Ever since it opened earlier this year in Stewart Manor, Long Island, the bubble tea shop PYO Chai has been gaining recognition for presenting such a unique fusion of cuisines. Using flavors from South Asia in their bubble tea, the shop creates a new spin on a classic drink originating from Taiwan. As founders Shaheer Khan and Saqib Khan mention on the official website, they thought of the idea for this blend when they asked themselves the question, “How can we bring South Asian aesthetics into the mainstream, while also maintaining cultural nuances?” Using this as their baseline, the shop grew into what we know today as PYO Chai. The term ‘pyo’ translates to the imperative command ‘drink’ in many South Asian languages. Essentially, the name of the shop tells you, the customer, to drink chai (tea).
The store carries flavors such as Rooh Afza, made from mixing essences of various fruits and vegetables, along with rosewater, and it is considered an extremely refreshing drink, regardless of how it is served. At PYO Chai, Rooh Afza is available in both milk and fruit teas. Another menu item, Desi Masala Chai, a black tea mixed with common household spices, adds a unique twist to a drink found in many South Asian homes every day. Bestseller Malai Kulfi Tea is a milk tea served with ‘kulfi,’ a variation of ice cream that originated in the Indian subcontinent, made of evaporated milk and sugar. For those who aren’t looking for something new, though, the menu includes several familiar favorites, such as Brown Sugar Milk Tea, and Thai Milk Tea.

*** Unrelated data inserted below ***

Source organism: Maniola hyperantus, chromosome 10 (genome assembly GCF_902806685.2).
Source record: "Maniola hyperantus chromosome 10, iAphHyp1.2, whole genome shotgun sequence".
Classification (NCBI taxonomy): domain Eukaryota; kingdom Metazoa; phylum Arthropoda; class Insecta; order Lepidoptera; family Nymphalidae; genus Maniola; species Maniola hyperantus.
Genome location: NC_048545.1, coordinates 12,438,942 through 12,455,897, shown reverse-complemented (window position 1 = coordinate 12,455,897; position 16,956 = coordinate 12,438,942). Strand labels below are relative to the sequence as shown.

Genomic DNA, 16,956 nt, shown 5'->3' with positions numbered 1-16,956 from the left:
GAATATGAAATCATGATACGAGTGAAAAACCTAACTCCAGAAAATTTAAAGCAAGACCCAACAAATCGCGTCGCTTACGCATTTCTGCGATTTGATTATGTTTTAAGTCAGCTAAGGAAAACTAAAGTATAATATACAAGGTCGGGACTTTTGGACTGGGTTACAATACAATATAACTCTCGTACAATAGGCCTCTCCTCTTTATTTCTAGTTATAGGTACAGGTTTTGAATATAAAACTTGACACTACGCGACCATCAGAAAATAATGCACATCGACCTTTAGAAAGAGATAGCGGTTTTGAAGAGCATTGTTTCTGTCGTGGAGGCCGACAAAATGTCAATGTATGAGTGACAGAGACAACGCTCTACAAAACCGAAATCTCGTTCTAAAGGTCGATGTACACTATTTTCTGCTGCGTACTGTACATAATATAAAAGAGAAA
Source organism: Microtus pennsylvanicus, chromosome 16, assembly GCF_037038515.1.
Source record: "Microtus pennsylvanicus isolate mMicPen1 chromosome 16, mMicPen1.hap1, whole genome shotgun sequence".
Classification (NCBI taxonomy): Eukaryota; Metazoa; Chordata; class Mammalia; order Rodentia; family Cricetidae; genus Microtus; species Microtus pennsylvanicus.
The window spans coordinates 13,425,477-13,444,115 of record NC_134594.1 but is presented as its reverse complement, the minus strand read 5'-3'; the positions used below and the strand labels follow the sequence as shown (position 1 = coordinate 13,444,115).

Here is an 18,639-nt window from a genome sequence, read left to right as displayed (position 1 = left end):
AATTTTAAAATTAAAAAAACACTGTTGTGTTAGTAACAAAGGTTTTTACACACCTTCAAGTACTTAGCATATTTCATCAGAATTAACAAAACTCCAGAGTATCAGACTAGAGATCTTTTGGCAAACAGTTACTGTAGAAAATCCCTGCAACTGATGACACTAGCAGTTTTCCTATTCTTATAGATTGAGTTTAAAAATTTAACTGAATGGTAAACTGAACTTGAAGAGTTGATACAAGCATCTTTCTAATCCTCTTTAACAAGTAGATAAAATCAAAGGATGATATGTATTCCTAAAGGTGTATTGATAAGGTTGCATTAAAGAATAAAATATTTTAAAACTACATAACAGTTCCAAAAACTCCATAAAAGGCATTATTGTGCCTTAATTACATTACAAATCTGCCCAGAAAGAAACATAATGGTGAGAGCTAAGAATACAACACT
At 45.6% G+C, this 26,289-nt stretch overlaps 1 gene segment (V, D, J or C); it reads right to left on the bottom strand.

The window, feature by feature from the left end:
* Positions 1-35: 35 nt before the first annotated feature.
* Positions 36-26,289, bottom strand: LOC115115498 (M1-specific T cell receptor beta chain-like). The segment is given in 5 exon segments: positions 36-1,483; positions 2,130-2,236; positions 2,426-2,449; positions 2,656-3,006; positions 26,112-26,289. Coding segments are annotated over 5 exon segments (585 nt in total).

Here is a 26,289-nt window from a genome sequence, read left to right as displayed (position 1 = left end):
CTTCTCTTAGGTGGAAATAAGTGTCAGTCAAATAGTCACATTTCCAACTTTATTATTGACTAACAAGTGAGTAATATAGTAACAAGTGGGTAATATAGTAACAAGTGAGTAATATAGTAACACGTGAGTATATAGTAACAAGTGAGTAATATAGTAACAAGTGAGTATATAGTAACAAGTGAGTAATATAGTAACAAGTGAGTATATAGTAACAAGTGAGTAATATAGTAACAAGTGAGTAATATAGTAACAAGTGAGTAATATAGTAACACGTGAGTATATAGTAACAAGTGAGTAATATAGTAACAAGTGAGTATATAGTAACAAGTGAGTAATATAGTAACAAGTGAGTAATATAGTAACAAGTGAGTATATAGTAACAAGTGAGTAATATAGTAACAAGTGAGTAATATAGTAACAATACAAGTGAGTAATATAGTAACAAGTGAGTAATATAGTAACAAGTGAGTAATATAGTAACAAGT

But the question still remains: Is the wait and the trip worth it? Aparna Saha ’22, thinks it is. “Although the line to the store is often long, the wait is worth it. The way that they blend two different cultures by introducing traditional South Asian flavors to bubble tea is such an interesting idea, and it tastes delicious,” Saha said. Many of the other customers agree that the combination of flavors is something that cannot really be found elsewhere.
The store gained immense popularity through the attention it received on social media platforms TikTok and Instagram. Many local NYC food influencers and content creators have covered the shop, showing pictures and videos of the interior, as well as promoting their favorite drinks on the menu. The large mural bearing their name, neon light signs, and various forms of desi art (art originating from India, Pakistan, and Bangladesh) are often featured in these posts. While these are the main attention-grabbers, what is so significant to PYO Chai’s interior is its beautiful mural.
The 20 foot piece of wall art, which displays a South Asian man and woman wearing traditional clothing, with the ‘PYO Chai’ logo in the center, was painted by artist Mohuya Khan. “The mural sketch took a few months to come up with. It was important for us to come up with concepts that represented different skin tones, to have a strong female individual to promote feminism, and to showcase the beautiful aspects of Desi culture,” Khan said.
PYO Chai is part of a new form of South Asian representation. “[The store] makes so many different South Asian things more mainstream. There are some things about South Asian culture that are looked down on in the Americas, but it’s so reaffirming that the narrative is slowly being shifted with just bubble tea,” Khan said. PYO Chai has garnered customers and online attention from people of all backgrounds, not just South Asians. As Khan said, “This is just the first step, and I am so glad that I could be a part of the revolution with the PYO Chai team.” We still have a long way to go, but it is very encouraging to see that a simple fusion bubble tea shop is able to create a bridge between cultures, and spread South Asian culture in a positive way.
“Although the line to the store is often long, the wait is worth it. The way that they blend two different cultures by introducing traditional South Asian flavors to bubble tea is such an interesting idea, and it tastes delicious,” said Aparna Saha ’22.